However, when we are setting out what the powers of the commissioners should be, there is a real issue about whether tax credits should be included in the new department. This is an opportunity to consider whether they should be included. I want to probe whether the area of tax credits, which many people feel is, in reality, more of a social security benefit, belongs in the new, merged department, which will have considerable responsibilities and a large number of staff and, as I understand it, will focus for its primary responsibility on closing the tax gap. That is different from much of the work that is involved in the administration of tax credits.
Without going beyond the bounds of the Bill, I think that there is a great deal of feeling in and beyond Parliament that tax credits may be in the wrong area. They should not be controlled by the Treasury, but are naturally part of the Department for Work and Pensions. Perhaps this moment, when we are thinking about what the new, merged department should
The Paymaster General may well say that it is premature to consider the organisation of the new, merged department. However, Sir John, you will no doubt have seen some of the speculation in the last couple of weeks about Government plans to restructure the Treasury after the general electionthe so-called Birt plans, as referred to in a recent article. The article said that there are plans to strip down the Treasury after the election, take away its powers of public expenditure and transfer Treasury Ministers and others to the Cabinet Office under the existing Chancellor of the Duchy of Lancaster. So there is a real issue about whether the Government have plans for the future structure of the Treasury and whether those might, as the recent article in The Sunday Telegraph suggested
The Chairman: Order. I am perfectly happy for the hon. Gentleman to refer to this issue briefly but I hope that we will not be drawn into a debate on speculation about the future of the Treasury.
Mr. Laws: I certainly would not want to get drawn into that debate and I am grateful for your guidance, Sir John. Obviously you appreciate that the issue is extremely relevant because if the Government plan to restructure the Treasury, possibly in a few months, while we are passing new legislation that would cut across those longer-term plans of the Government, and that would be damaging in terms of Government organisation. It would also be a waste of Parliament's time. I hope that the Paymaster General will be able to comment on that issue and shed some light on the stories about the longer-term intentions of the Government for the powers of the Treasury and the merged department.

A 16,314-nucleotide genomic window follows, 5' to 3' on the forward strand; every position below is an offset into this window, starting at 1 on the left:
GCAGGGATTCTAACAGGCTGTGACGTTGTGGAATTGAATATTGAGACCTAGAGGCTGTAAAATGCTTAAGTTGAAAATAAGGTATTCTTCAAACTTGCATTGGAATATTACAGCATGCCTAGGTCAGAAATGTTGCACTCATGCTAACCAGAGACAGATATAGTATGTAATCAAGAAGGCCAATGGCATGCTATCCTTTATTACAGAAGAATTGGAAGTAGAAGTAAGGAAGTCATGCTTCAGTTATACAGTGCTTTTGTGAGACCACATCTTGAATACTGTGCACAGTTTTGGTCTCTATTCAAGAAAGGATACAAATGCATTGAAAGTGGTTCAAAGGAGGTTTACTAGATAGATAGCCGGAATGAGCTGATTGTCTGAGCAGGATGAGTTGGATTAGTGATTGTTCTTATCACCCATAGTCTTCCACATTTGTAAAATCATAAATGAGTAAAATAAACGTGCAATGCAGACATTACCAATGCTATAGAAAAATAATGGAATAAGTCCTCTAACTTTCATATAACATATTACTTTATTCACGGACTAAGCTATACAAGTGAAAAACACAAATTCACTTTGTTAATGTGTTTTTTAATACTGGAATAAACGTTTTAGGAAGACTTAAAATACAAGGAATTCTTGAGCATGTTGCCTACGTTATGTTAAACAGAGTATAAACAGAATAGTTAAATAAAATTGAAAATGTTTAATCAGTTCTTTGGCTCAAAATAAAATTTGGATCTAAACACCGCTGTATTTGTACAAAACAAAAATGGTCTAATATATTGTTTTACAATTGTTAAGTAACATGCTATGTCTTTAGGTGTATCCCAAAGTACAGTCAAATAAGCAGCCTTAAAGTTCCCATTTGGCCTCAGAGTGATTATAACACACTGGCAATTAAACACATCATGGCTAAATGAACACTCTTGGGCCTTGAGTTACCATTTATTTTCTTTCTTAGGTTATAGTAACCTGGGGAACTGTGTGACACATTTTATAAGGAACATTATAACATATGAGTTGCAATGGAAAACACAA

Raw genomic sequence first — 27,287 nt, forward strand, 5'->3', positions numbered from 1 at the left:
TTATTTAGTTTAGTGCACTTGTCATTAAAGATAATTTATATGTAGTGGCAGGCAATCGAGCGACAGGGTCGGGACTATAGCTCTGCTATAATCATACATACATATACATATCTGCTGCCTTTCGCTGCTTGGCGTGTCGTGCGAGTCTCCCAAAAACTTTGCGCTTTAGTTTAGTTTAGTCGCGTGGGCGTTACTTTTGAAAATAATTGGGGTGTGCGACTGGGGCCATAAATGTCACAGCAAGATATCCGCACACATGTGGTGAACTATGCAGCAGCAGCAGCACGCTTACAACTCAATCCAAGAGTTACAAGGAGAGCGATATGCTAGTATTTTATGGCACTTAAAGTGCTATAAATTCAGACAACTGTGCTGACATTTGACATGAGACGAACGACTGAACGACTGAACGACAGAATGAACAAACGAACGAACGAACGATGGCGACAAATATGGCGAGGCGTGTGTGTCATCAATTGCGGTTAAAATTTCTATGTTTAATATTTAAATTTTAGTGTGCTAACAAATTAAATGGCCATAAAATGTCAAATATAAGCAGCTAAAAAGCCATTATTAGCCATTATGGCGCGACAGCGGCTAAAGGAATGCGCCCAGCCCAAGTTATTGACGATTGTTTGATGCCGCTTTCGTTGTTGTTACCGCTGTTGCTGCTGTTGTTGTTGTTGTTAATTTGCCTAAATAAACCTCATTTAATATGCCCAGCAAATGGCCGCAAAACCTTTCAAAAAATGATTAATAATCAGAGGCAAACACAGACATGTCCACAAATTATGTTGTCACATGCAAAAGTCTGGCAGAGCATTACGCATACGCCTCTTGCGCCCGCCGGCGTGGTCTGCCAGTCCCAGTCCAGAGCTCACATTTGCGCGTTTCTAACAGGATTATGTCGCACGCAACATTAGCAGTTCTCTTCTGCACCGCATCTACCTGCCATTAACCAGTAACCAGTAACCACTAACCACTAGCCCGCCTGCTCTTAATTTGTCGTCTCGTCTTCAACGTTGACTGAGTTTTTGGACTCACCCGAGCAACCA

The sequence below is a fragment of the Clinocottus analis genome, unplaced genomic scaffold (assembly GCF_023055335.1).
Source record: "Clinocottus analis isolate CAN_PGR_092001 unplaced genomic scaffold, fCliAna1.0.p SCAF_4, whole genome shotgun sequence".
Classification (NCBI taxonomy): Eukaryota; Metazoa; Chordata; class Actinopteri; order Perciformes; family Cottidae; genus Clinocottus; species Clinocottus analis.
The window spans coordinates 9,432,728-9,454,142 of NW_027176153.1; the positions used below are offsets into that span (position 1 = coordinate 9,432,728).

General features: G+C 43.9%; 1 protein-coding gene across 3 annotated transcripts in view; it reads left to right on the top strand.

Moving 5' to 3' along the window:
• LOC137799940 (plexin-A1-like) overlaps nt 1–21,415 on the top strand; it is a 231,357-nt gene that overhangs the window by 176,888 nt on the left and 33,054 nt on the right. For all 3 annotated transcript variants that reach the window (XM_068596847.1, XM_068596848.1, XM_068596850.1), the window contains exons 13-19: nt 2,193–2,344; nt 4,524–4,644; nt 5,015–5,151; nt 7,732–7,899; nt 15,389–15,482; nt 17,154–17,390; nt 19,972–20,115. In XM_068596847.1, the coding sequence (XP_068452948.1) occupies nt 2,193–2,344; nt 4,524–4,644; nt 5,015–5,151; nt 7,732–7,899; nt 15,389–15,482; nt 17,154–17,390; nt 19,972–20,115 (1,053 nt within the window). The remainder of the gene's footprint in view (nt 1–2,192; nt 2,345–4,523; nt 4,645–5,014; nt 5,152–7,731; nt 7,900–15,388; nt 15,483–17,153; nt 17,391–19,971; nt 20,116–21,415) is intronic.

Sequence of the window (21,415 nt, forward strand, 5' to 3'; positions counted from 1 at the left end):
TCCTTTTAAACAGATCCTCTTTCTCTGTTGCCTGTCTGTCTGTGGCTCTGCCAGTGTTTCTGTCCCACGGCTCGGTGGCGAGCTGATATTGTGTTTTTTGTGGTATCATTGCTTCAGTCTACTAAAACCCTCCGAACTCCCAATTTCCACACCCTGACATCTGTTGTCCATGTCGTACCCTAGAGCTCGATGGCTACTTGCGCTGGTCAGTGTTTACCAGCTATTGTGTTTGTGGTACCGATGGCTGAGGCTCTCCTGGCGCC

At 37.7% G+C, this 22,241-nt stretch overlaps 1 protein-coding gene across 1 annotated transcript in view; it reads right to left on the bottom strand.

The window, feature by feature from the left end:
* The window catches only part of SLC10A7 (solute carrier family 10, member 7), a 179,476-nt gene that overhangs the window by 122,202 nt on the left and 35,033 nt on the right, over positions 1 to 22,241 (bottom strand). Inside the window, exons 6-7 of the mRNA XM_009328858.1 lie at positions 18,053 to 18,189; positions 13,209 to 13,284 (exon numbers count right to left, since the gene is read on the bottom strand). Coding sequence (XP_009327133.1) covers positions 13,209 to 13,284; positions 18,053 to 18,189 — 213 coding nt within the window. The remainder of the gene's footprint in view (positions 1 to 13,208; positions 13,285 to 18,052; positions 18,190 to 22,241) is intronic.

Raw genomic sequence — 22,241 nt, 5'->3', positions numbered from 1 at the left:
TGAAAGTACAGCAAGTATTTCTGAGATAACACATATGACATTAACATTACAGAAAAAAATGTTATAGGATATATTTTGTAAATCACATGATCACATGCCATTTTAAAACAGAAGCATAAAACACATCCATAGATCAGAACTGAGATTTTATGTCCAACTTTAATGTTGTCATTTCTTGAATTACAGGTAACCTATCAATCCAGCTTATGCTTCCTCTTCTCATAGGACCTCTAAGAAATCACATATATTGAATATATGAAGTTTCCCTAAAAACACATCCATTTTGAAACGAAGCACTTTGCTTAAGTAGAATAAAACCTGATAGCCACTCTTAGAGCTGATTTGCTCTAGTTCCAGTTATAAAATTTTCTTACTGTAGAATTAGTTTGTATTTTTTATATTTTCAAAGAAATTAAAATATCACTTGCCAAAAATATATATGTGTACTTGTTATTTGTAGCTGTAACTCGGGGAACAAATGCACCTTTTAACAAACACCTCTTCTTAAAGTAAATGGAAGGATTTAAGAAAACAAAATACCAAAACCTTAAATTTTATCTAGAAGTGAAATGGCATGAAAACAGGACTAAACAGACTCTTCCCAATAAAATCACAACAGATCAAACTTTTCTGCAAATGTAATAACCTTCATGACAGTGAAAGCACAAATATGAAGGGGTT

Dawn Primarolo: Two issues were raised. First, the hon. Member for Chichester asked about the derivations table. It is not appropriate for it to be part of the Bill. [
Dawn Primarolo: I am glad to hear that. I am sorry that I did not provide it before so that the hon. Gentleman did not have to ask.
On the question raised by the hon. Member for Yeovil, I want to make it clear that the O'Donnell review considered the issue of tax credits and their importance within the Revenue department, and thus the new merged department as an integral part of the tax system. It is a matter of Government policy that tax credits are dealt with by the Revenue department.
The hon. Gentleman has expressed his agreement with the idea that the Government should use a minimalist Bill to begin the merger. In considering the new department, it was clear that tax credits should be clearly included in its responsibilities. If at some later stage, in decades to come, another Government decide that they do not want tax credits to be dealt with by the new merged department, primary legislation will be required to move it, which is right and proper, as I have stressed on Second Reading and at the beginning of today's proceedings.
We have taken the two departments and brought them together in a machinery of Government Bill to ensure that they can continue their functions and that we can begin the process of considering the duplications and ensuring efficiency. I say to the hon. Gentleman that if changing that is the policy of his party, primary legislation would be required. That is absolutely crucial in order to give security and clarity to our staff and the commissioners concerning what the new department is expected to do.